Rules of the game now second nature for R&A’s Anne O’Sullivan
Late starter to the game of golf has found her niche as a leading rules official
Rules referee Anne O’Sullivan with Robert Rock at the Irish Open at Lahinch Golf Club. Photograph: Patrick Bolger/R&A/R&A via Getty Images
You won’t find Anne O’Sullivan nervously standing over a putt with a Major title on the line. But, more than likely, she’ll be there . . . in her role as one of the leading golf rules officials.
It’s a journey which started in, of all places, the nine-hole course at Tara Glen in Co Wexford where the Dublin schoolteacher was inveigled into taking up duties of handicap secretary, and which set her off on a path to refereeing at many of the top championships, amateur and professional, women and men’s.
Rules, as every golfer knows, can be a minefield. O’Sullivan is one of those with an encyclopedic knowledge, which – having been a rules guru in the ILGU – has led to her currently holding the position of deputy chair of the R&A’s Championship Committee.
So far this year, O’Sullivan’s assignments have taken her to The 148th Open at Royal Portrush and the Women’s British Open at Woburn. She’s met with former US President Bill Clinton at the Palmer Cup, when it was staged at The Alotian Club in Arkansas.
On the European Tour, she’s officiated at the DDF Irish Open, the Czech Masters and the Porsche European Open in Germany and represented the R&A at the Scottish Open.
Her most recent assignment was officiating at the Women’s Senior Home Internationals at Rosses Point and, in December, in her role as co-chair of the Palmer Cup, O’Sullivan will attend the Golf Coaches of America seminar in Las Vegas.
Unsurprisingly, the standout championship was close to home.
“Hands down, The Open at Royal Portrush. Just incredible,” said O’Sullivan of that week in July when Shane Lowry took on allcomers and lifted aloft the Claret Jug as the Champion Golfer of the Year.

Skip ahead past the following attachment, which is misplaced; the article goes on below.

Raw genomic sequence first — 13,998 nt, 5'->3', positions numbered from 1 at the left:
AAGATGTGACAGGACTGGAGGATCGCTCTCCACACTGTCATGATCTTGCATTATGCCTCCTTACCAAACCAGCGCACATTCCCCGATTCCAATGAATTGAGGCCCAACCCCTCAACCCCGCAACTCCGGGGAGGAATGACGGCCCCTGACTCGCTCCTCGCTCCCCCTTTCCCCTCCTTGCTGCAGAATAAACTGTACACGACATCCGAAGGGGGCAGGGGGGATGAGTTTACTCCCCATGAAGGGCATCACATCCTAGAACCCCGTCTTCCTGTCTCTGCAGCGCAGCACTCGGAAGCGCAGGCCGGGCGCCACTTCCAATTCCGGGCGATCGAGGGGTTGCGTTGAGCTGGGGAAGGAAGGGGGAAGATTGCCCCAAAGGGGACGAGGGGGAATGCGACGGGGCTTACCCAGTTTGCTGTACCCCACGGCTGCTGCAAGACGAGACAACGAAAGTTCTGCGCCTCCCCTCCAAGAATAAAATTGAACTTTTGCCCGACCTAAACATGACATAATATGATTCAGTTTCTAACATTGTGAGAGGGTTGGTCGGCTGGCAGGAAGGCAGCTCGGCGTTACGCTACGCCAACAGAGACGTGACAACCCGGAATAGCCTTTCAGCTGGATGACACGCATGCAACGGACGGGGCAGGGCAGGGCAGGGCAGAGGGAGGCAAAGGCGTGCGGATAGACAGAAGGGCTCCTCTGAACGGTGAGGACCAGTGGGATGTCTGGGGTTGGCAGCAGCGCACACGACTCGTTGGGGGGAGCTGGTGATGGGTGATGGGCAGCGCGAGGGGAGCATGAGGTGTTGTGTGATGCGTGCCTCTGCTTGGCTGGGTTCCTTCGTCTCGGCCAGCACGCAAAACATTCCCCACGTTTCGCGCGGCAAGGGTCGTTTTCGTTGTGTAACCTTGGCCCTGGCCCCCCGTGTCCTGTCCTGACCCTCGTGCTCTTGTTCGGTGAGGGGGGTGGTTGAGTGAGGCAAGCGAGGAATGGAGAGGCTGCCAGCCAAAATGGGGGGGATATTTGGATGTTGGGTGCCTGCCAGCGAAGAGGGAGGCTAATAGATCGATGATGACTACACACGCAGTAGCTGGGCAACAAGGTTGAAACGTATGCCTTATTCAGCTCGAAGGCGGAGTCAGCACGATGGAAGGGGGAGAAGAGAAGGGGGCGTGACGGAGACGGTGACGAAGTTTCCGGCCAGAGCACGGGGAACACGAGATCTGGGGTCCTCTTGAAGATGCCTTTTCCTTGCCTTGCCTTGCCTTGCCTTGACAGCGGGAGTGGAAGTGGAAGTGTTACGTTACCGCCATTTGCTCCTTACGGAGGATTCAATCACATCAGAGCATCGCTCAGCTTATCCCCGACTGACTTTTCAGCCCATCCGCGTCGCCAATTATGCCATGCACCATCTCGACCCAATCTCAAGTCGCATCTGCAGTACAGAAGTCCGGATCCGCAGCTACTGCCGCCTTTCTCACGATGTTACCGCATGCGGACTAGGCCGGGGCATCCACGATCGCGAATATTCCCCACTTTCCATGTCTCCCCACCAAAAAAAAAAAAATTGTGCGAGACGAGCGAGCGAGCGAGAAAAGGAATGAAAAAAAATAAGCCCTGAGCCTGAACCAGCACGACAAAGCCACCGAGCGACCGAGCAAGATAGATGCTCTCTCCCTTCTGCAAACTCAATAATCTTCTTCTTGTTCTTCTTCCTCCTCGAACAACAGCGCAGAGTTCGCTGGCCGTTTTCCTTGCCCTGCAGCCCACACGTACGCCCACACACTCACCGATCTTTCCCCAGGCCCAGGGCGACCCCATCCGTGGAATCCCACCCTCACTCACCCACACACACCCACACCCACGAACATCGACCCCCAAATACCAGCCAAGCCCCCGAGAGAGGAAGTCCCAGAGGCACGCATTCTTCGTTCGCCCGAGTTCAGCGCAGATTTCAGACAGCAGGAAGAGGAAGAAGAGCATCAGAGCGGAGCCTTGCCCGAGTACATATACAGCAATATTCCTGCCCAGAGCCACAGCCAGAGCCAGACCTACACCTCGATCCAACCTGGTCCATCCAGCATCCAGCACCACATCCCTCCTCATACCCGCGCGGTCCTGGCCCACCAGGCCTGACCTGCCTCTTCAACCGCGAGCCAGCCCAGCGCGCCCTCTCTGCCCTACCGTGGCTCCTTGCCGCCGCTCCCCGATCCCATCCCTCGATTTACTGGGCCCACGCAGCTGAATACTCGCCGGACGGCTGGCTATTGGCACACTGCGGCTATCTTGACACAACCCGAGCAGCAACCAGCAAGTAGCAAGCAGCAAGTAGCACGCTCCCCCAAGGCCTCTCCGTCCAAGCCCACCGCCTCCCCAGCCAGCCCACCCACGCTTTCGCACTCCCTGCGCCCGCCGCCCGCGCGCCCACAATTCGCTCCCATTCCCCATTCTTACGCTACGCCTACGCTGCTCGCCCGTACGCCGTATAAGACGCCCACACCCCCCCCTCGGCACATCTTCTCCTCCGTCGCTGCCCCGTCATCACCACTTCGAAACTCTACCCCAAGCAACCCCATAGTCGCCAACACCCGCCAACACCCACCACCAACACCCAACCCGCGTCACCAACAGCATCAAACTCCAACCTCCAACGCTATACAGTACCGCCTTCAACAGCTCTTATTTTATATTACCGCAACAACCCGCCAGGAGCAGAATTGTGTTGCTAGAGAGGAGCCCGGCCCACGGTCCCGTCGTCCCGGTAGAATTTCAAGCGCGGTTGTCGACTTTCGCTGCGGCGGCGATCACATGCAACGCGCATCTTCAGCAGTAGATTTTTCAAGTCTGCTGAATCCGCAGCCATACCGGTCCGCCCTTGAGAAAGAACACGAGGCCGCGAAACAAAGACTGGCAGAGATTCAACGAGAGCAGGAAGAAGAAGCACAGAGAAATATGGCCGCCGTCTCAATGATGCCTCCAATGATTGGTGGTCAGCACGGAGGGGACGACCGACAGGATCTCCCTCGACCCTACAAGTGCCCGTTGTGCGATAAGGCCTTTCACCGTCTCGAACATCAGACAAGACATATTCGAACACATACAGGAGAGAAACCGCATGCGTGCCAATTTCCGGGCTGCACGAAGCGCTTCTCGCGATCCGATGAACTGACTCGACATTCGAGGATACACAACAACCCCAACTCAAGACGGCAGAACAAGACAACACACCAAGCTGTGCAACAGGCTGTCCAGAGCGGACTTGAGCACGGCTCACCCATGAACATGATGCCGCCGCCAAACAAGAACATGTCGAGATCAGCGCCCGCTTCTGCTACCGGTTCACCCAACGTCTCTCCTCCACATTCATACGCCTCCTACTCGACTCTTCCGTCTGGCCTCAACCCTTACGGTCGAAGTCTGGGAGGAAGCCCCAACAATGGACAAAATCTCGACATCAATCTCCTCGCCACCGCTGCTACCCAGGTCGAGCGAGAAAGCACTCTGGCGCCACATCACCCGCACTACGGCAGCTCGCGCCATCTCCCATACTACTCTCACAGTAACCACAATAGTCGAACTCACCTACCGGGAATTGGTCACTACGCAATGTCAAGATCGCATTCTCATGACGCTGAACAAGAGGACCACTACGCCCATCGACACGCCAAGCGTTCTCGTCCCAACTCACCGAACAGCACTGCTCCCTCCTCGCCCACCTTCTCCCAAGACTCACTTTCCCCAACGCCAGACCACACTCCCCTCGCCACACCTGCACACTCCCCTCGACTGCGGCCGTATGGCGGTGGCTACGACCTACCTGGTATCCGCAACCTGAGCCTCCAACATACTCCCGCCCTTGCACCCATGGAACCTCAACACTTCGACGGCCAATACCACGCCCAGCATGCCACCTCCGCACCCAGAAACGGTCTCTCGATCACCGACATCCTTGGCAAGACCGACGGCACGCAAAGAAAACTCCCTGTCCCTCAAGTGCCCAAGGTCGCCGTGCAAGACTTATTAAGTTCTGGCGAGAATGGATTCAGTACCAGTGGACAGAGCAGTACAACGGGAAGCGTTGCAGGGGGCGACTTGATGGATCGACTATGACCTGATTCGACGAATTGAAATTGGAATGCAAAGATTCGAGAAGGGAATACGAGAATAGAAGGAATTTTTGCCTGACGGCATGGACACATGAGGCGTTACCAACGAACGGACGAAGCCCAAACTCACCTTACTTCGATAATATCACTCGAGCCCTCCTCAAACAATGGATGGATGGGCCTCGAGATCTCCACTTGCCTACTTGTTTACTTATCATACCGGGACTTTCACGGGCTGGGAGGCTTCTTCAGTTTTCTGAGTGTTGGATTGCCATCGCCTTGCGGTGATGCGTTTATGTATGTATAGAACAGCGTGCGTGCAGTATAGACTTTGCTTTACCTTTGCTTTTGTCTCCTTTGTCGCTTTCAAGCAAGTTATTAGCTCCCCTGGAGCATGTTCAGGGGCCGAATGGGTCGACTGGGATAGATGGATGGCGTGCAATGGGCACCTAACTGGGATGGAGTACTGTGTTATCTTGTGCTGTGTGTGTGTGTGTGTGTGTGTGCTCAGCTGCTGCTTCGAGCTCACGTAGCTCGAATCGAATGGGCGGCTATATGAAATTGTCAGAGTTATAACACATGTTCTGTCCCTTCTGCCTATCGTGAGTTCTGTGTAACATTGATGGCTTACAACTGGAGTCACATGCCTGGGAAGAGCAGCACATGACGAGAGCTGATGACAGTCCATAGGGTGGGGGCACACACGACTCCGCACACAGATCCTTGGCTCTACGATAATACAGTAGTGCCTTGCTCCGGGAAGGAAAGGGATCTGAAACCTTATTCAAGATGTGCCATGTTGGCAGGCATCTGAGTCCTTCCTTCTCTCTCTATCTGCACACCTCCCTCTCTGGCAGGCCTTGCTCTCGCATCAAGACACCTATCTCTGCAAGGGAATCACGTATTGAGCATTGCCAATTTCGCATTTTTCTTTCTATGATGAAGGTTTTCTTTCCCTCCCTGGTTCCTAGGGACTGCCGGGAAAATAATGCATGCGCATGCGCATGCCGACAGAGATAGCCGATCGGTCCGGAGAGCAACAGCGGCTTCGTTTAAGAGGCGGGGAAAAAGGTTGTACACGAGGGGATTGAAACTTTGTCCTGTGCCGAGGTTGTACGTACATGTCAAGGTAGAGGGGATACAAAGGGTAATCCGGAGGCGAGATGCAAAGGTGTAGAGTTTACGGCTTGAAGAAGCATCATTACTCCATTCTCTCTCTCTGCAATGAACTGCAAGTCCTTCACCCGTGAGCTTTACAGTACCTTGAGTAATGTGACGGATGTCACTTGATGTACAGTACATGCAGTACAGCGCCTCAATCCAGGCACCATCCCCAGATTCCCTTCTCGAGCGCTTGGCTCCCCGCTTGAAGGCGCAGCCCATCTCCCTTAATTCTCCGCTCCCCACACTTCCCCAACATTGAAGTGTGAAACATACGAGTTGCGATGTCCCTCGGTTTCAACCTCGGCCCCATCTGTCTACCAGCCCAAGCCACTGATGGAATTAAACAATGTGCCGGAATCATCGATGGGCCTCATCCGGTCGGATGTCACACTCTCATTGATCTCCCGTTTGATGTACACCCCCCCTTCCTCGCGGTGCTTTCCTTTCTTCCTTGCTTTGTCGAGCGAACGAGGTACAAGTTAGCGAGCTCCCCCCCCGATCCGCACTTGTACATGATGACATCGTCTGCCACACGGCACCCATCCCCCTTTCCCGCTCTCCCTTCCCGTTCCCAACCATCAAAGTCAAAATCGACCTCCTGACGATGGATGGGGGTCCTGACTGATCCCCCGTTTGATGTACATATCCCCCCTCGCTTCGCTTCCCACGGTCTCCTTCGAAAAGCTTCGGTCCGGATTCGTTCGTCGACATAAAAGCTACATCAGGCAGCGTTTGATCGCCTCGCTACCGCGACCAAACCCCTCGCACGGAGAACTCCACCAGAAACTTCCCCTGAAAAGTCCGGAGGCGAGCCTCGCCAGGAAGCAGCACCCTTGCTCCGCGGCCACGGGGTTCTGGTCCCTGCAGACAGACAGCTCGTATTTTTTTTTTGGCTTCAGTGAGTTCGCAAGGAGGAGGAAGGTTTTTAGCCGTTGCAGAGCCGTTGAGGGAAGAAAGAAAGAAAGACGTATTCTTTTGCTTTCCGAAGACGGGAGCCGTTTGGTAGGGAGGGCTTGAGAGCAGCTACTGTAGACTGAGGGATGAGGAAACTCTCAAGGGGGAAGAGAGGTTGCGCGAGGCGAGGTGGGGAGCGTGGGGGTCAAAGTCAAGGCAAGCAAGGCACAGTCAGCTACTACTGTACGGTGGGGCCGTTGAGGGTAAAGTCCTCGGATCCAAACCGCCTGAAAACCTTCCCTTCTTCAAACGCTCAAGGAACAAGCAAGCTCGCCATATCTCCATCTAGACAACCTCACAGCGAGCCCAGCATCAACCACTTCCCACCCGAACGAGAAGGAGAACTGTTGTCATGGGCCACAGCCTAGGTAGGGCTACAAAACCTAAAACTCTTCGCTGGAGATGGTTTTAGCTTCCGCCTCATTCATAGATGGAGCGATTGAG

For O’Sullivan, and a measure of the respect she has garnered as a rules official, the groups were marquee names. Day One: Jon Rahm-Patrick Cantlay-Matt Kuchar. Day Two: Tommy Fleetwood-Justin Thomas-Thorbjorn Olesen. Day Three: Tommy Fleetwood-Lee Westwood. Day Four: Matt Kuchar-Alex Noren.
“At the start, standing on the first tee, my heart was pounding. But once I started, that is it. You go into a zone, because most of the rules stuff I know backwards.”
While the majority of rules decision-making can be straightforward, there are others which require a firm stance. On the first day, for instance, O’Sullivan was called on by Cantlay after the American’s ball finished in a waste, sandy area.
“I said, ‘sorry, no relief’ and he didn’t like that. I get that. It means so much to them. And I’m saying ‘sorry, you can’t have relief’ and all the crowd are going, ‘go on, give it to him, go on’. In a situation like that, you’d call over the rover (roving referees who are full time on tour). It’s fantastic to have them in the background. The players know all these guys.”
In that instant, the rover happened to be former PGA Tour player Slugger White. His assessment completely backed up O’Sullivan’s stand.
In another round, there was a question mark over whether Lee Westwood’s ball was embedded.
“It was in a ditch, under trees. I said, ‘I don’t think that’s embedded’. When I turned around, I don’t know where they came from, there were hundreds of cameras who’d come out of nowhere. I got a second opinion, better to do that than make a mistake, and Andrew Snoddy [European Tour referee] was beside me within 30 seconds.”